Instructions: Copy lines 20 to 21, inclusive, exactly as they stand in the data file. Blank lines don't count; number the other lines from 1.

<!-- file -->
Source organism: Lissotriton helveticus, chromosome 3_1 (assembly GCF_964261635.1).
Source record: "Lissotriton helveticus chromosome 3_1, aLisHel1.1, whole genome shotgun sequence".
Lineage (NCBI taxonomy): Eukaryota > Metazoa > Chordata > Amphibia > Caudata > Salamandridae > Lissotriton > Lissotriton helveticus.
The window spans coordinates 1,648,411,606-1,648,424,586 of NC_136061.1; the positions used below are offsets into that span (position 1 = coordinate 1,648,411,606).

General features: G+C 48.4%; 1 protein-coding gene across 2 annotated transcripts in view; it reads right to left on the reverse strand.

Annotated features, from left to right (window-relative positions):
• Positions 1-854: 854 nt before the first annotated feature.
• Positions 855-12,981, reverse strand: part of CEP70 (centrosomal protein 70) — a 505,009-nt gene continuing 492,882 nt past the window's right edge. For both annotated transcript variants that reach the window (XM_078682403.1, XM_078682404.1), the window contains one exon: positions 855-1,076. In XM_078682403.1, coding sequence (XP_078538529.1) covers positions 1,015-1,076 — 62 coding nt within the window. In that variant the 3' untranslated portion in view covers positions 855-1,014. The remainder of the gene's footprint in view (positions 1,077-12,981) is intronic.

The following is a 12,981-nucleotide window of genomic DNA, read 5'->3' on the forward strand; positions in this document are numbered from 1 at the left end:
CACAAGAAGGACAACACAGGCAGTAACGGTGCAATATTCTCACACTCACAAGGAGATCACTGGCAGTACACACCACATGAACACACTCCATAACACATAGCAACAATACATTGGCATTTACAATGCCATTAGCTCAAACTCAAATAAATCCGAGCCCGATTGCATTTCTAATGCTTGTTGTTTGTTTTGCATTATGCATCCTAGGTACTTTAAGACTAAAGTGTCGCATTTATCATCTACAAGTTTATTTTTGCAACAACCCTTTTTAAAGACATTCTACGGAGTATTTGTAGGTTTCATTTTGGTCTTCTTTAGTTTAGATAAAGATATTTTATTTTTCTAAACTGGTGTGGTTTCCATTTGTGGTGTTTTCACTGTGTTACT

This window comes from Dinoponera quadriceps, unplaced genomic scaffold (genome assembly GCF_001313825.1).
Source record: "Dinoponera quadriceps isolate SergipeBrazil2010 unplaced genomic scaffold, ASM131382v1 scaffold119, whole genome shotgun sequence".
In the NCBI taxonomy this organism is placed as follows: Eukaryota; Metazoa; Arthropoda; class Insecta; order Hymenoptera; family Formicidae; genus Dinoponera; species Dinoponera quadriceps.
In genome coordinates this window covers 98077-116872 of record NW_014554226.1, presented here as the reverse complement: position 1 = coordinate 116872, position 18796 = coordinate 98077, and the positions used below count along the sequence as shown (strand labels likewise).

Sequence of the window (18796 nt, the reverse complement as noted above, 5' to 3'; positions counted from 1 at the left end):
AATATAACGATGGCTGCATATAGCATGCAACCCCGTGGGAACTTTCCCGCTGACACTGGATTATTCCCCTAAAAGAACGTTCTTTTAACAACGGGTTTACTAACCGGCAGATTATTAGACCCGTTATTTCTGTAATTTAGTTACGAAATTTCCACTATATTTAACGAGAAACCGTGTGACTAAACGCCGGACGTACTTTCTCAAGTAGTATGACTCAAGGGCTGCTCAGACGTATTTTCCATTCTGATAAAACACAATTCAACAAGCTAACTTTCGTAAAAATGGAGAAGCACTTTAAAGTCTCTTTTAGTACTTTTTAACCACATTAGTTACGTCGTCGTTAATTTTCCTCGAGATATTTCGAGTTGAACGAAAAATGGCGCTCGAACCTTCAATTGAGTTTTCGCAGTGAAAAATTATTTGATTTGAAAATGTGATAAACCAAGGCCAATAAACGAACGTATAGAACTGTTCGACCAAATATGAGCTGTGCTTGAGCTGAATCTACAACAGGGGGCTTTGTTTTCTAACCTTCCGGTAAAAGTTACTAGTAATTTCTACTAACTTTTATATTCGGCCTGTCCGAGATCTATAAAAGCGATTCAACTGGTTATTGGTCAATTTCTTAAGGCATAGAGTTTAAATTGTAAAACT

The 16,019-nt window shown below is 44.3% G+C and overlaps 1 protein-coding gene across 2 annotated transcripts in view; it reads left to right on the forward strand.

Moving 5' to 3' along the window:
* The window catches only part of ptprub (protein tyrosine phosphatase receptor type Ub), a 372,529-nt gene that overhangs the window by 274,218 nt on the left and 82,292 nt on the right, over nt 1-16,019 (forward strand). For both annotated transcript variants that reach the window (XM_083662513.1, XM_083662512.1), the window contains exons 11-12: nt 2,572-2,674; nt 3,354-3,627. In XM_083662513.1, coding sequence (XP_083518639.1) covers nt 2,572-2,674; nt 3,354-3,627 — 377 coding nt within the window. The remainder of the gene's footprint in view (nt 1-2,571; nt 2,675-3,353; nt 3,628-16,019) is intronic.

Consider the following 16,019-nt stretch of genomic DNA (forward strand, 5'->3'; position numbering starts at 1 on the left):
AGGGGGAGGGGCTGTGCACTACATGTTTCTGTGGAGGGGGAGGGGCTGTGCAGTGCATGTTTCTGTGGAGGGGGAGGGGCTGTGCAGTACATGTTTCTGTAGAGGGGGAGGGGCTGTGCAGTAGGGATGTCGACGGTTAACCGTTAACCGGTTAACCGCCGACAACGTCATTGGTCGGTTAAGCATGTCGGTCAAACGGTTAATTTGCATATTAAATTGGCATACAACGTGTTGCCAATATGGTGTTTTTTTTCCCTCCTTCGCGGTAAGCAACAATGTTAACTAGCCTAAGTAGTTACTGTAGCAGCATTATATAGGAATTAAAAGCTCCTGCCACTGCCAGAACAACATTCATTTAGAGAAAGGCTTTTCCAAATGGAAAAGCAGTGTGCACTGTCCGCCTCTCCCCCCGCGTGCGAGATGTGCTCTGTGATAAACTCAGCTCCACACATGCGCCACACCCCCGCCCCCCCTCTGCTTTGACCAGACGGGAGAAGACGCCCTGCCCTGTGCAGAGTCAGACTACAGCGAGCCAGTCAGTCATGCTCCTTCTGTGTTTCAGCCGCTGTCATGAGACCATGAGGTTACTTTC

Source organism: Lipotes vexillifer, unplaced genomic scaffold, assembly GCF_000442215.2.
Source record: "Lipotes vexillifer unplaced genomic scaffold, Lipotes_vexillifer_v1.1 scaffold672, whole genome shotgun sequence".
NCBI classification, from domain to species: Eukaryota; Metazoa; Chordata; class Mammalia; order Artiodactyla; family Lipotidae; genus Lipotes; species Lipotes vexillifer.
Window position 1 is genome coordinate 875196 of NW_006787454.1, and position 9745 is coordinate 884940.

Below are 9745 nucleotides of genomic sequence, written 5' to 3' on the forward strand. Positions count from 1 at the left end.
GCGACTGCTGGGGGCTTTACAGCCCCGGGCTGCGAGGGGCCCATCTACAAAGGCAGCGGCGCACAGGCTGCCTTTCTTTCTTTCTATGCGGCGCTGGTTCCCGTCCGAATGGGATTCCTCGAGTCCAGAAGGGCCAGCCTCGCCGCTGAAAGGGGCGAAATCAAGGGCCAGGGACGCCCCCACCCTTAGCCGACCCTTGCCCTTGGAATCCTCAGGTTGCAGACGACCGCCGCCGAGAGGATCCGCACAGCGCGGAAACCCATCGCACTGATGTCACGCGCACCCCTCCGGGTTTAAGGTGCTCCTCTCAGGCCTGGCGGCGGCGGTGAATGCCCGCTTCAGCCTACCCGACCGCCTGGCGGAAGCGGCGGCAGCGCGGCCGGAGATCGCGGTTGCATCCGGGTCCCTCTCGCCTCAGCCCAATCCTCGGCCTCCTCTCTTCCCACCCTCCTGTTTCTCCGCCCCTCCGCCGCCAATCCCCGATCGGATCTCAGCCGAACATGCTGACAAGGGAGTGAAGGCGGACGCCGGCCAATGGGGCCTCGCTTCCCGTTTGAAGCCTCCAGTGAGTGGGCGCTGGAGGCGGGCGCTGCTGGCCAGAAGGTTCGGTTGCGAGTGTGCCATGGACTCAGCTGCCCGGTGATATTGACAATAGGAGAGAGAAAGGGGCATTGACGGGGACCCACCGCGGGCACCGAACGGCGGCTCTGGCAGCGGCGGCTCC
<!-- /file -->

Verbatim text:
Consider the following 16,019-nt stretch of genomic DNA (forward strand, 5'->3'; position numbering starts at 1 on the left):
AGGGGGAGGGGCTGTGCACTACATGTTTCTGTGGAGGGGGAGGGGCTGTGCAGTGCATGTTTCTGTGGAGGGGGAGGGGCTGTGCAGTACATGTTTCTGTAGAGGGGGAGGGGCTGTGCAGTAGGGATGTCGACGGTTAACCGTTAACCGGTTAACCGCCGACAACGTCATTGGTCGGTTAAGCATGTCGGTCAAACGGTTAATTTGCATATTAAATTGGCATACAACGTGTTGCCAATATGGTGTTTTTTTTCCCTCCTTCGCGGTAAGCAACAATGTTAACTAGCCTAAGTAGTTACTGTAGCAGCATTATATAGGAATTAAAAGCTCCTGCCACTGCCAGAACAACATTCATTTAGAGAAAGGCTTTTCCAAATGGAAAAGCAGTGTGCACTGTCCGCCTCTCCCCCCGCGTGCGAGATGTGCTCTGTGATAAACTCAGCTCCACACATGCGCCACACCCCCGCCCCCCCTCTGCTTTGACCAGACGGGAGAAGACGCCCTGCCCTGTGCAGAGTCAGACTACAGCGAGCCAGTCAGTCATGCTCCTTCTGTGTTTCAGCCGCTGTCATGAGACCATGAGGTTACTTTC